By: Julie Woycik
The life of Thomas Hobbes
Thomas Hobbes was born in Westport, adjoining Malmesbury, England, on April 5, 1588. His father was the disgraced vicar of a local parish, and in the wake of the precipitating scandal (caused by brawling in front of his own church) he disappeared, abandoning his three children to the care of his brother. This uncle of Hobbes', a tradesman and alderman, provided for Hobbes' education. Already an excellent student of classical languages, at age 14 Hobbes went to Magdalen Hall in Oxford to study. He then left Oxford in 1608 and became the private tutor for William Cavendish, the eldest son of Lord Cavendish of Hardwick (later known as the first Earl of Devonshire). In 1610, Hobbes traveled with William to France, Italy and Germany, where he met other leading scholars of the day, such as Francis Bacon and Ben Jonson. Thomas Hobbes died on December 4, 1679. He was a Philosopher and he was known for his book Leviathan 1651.
Thomas Hobbes Belifes in goverment
He also said, " If men are in a natural state of war, why do they always carry arms and why do they have keys to lock their doors?" To Hobbes governments were created to protect people from their own selfishness and evil. He figured only a dictator or a king would make an Authoritative figure, able to provide the direction and leadership that a government required.
To prevent the king from being overly cruel and unfair a diverse group of representatives to help voice the problems of the common people were formed. How ever this voice was usually heard and not listened to, The final decisions lay with the king. According to Hobbes the fear of violent death would be the motive to cause the people to surrender their natural rights and submit to absolute power.
- Curoisty is the lust of the mind
- Now i am about to take my last voage, a great leap in the dark
- No mans error becomes his own law ; nor obliges him to persist in it
- Science is the knowlodge of consequences and depends of one fact upon another Those are just some of them and there are others, alot of others.
In 1690, Locke published his Two Treaties of Government. He generally agreed with Hobbes about the brutality of the state of nature, which required a social contract to assure peace. But he disagreed with Hobbes on two major points.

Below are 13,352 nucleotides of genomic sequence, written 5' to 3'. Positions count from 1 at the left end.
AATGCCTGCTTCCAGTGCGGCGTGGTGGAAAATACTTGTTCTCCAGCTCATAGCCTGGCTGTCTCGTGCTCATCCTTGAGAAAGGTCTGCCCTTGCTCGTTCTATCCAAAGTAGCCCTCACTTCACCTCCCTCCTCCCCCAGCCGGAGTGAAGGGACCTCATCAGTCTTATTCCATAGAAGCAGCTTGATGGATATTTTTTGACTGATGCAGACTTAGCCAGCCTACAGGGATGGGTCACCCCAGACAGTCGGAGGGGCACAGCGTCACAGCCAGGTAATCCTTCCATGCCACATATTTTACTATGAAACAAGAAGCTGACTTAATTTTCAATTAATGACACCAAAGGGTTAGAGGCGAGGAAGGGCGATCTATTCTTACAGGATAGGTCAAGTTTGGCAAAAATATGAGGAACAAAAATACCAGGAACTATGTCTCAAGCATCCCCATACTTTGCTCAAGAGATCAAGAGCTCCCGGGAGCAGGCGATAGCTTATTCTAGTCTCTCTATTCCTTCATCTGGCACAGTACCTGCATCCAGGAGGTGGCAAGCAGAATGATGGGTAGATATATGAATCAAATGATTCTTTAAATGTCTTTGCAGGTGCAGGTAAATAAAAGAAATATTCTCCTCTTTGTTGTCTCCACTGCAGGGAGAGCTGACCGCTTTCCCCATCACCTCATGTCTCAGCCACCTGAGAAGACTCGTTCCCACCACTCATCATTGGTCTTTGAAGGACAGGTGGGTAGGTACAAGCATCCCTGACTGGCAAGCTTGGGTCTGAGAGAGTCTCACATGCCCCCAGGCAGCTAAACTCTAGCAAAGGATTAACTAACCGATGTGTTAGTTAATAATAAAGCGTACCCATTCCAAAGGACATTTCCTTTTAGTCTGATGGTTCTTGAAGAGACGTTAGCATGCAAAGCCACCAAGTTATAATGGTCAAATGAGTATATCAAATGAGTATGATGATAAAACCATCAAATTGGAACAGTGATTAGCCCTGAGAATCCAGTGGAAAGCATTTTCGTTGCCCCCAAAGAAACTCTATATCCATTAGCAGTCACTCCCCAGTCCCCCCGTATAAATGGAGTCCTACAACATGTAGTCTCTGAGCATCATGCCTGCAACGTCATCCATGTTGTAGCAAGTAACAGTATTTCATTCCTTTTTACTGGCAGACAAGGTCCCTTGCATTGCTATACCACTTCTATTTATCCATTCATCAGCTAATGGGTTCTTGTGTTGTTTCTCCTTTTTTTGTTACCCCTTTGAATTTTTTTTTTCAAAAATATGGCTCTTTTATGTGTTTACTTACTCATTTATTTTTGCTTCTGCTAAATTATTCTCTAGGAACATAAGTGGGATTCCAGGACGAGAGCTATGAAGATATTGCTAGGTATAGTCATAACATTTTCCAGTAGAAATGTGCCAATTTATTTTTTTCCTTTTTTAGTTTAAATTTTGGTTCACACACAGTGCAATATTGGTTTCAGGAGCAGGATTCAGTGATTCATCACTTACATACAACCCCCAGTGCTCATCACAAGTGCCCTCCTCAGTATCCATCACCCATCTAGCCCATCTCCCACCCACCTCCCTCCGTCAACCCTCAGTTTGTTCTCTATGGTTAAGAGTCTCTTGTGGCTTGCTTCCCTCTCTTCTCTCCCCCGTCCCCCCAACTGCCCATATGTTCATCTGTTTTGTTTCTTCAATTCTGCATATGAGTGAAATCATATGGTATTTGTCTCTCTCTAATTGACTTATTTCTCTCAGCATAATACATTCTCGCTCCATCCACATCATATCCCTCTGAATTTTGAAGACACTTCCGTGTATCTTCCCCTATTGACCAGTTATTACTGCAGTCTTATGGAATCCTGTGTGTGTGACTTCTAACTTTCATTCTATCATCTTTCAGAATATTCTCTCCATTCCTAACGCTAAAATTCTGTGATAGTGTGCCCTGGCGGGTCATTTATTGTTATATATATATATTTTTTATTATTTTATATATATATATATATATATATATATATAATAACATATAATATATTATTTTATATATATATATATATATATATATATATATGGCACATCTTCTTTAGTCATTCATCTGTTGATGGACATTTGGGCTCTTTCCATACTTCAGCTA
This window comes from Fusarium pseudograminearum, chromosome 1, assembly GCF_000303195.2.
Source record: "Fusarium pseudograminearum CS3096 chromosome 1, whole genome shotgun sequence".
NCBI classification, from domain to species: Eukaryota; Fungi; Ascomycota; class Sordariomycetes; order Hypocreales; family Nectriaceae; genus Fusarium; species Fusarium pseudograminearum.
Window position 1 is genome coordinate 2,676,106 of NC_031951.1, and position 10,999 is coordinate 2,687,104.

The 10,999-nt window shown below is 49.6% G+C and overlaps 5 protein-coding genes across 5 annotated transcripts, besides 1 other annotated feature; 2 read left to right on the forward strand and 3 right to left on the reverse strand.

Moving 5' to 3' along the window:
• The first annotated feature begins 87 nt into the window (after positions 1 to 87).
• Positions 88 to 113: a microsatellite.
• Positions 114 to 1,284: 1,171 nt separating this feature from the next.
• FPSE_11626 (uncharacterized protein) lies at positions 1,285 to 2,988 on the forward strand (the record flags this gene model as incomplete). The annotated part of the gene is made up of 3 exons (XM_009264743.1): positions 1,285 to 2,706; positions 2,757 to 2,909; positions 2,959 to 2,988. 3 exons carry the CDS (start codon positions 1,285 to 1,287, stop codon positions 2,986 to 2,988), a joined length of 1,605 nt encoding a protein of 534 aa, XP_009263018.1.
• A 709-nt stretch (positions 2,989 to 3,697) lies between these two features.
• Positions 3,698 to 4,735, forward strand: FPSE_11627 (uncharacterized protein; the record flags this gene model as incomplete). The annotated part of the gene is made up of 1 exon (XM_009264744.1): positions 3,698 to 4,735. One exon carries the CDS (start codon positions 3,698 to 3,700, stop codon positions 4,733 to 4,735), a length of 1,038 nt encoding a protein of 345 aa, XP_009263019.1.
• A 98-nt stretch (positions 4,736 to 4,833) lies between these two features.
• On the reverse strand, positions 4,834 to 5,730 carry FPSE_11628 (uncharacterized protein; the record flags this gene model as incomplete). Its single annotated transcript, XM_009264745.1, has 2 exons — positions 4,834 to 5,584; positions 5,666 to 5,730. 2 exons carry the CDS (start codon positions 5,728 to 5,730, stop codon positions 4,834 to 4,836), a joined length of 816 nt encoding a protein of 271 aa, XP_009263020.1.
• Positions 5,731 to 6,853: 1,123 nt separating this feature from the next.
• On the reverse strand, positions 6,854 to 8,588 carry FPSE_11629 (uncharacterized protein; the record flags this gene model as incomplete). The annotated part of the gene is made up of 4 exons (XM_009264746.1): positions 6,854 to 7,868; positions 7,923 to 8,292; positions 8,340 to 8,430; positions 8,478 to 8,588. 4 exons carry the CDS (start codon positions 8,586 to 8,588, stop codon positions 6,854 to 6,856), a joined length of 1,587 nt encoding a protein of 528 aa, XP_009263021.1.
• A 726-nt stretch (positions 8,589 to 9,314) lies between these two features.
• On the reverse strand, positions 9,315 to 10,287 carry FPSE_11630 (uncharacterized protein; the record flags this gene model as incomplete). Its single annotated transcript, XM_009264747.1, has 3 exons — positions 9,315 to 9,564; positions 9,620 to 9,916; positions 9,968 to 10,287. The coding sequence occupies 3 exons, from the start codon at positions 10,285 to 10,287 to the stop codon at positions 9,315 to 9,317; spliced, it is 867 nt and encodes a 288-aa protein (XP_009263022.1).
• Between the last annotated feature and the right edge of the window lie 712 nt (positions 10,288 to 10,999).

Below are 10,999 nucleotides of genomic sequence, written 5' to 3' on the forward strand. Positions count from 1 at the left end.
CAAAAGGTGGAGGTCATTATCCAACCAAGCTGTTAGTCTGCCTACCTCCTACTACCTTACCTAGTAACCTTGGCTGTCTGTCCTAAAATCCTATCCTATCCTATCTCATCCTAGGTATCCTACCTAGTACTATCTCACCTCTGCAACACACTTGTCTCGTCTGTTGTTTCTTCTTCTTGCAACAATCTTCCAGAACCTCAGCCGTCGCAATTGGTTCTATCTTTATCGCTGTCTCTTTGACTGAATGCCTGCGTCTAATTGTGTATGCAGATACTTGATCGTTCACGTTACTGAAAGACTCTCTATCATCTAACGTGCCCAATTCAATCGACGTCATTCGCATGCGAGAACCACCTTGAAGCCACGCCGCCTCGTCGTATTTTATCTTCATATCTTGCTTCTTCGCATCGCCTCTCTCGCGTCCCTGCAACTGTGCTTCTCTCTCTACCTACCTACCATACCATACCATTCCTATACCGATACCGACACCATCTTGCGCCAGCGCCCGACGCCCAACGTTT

First, Locke argued that natural rights such as life, liberty, and property existed in the state of nature and could never be taken away or even voluntarily given up by individuals. These rights were “inalienable” (impossible to surrender). Locke also disagreed with Hobbes about the social contract. For him, it was not just an agreement among the people, but between them and the sovereign (preferably a king).
According to Locke, the natural rights of individuals limited the power of the king. The king did not hold absolute power, as Hobbes had said, but acted only to enforce and protect the natural rights of the people. If a sovereign violated these rights, the social contract was broken, and the people had the right to revolt and establish a new government. Less than 100 years after Locke wrote his Two Treatises of Government, Thomas Jefferson used his theory in writing the Declaration of Independence
Most Popular Work/Book
5 Fun facts about Thomas hobbes
One of Thomas Hobbes famous quotes
This quote was Thomas Hobbes last words before he pasted.
Hobbes famous book
Leviathan, Hobbes's most important work and one of the most influential philosophical texts produced during the seventeenth century, was written partly as a response to the fear Hobbes experienced during the political turmoil of the English Civil Wars. In the 1640s, it was clear to Hobbes that Parliament was going to turn against King Charles I, so he fled to France for eleven years, terrified that, as a Royalist, he would be persecuted for his support of the king. Hobbes composed Leviathan while in France, brilliantly articulating the philosophy of political and natural science that he had been developing since the 1630s. Hobbes's masterwork was finally published in 1651, two years after Parliament ordered the beheading of Charles I and took over administration of the English nation in the name of the Commonwealth.